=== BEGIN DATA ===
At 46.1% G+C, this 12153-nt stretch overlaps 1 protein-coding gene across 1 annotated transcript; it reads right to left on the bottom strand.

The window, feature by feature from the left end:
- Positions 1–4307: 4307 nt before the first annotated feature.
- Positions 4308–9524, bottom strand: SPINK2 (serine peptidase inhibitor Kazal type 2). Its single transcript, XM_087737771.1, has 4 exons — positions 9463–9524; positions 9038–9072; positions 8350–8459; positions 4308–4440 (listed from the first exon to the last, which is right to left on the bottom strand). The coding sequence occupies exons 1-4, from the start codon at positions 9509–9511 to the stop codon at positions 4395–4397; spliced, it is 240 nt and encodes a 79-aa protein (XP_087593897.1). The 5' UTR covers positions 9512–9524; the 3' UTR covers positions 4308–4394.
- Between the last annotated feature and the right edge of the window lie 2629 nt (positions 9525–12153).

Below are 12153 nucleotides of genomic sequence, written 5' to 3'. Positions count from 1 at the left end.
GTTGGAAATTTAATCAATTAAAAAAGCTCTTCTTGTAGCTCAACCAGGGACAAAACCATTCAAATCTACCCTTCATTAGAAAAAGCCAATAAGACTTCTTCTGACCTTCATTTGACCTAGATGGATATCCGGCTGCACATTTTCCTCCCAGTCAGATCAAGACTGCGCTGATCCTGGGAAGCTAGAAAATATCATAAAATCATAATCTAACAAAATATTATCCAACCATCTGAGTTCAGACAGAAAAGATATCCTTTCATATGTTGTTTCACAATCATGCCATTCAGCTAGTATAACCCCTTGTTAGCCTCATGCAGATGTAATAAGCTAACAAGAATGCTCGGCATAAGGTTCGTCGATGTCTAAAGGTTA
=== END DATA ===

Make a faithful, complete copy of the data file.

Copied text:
At 46.1% G+C, this 12153-nt stretch overlaps 1 protein-coding gene across 1 annotated transcript; it reads right to left on the bottom strand.

The window, feature by feature from the left end:
- Positions 1–4307: 4307 nt before the first annotated feature.
- Positions 4308–9524, bottom strand: SPINK2 (serine peptidase inhibitor Kazal type 2). Its single transcript, XM_087737771.1, has 4 exons — positions 9463–9524; positions 9038–9072; positions 8350–8459; positions 4308–4440 (listed from the first exon to the last, which is right to left on the bottom strand). The coding sequence occupies exons 1-4, from the start codon at positions 9509–9511 to the stop codon at positions 4395–4397; spliced, it is 240 nt and encodes a 79-aa protein (XP_087593897.1). The 5' UTR covers positions 9512–9524; the 3' UTR covers positions 4308–4394.
- Between the last annotated feature and the right edge of the window lie 2629 nt (positions 9525–12153).

Below are 12153 nucleotides of genomic sequence, written 5' to 3'. Positions count from 1 at the left end.
GTTGGAAATTTAATCAATTAAAAAAGCTCTTCTTGTAGCTCAACCAGGGACAAAACCATTCAAATCTACCCTTCATTAGAAAAAGCCAATAAGACTTCTTCTGACCTTCATTTGACCTAGATGGATATCCGGCTGCACATTTTCCTCCCAGTCAGATCAAGACTGCGCTGATCCTGGGAAGCTAGAAAATATCATAAAATCATAATCTAACAAAATATTATCCAACCATCTGAGTTCAGACAGAAAAGATATCCTTTCATATGTTGTTTCACAATCATGCCATTCAGCTAGTATAACCCCTTGTTAGCCTCATGCAGATGTAATAAGCTAACAAGAATGCTCGGCATAAGGTTCGTCGATGTCTAAAGGTTA